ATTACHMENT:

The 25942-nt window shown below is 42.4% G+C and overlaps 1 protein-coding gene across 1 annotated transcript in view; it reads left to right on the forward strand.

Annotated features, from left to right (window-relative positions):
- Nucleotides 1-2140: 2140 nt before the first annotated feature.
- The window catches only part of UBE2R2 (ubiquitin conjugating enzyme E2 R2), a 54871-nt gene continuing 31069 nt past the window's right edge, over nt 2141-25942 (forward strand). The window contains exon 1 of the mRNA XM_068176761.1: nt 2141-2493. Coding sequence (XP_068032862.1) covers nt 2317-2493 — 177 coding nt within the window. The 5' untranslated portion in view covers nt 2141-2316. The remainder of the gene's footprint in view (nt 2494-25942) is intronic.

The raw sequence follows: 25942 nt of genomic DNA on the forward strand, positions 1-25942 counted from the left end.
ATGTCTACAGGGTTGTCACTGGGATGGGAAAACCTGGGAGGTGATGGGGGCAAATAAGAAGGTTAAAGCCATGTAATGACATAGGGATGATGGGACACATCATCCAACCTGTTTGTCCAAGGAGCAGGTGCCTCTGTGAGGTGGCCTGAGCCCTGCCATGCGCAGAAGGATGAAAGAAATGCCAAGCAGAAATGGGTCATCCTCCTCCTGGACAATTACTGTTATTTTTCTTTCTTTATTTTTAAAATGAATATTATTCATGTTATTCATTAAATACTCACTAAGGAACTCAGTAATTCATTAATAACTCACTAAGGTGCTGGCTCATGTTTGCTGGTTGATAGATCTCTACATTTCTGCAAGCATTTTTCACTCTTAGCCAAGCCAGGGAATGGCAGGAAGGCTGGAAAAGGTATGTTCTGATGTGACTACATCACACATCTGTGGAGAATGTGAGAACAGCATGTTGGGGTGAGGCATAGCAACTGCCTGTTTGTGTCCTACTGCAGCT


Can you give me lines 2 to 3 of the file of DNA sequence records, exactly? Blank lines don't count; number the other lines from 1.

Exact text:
Annotated features, from left to right (window-relative positions):
- Nucleotides 1-2140: 2140 nt before the first annotated feature.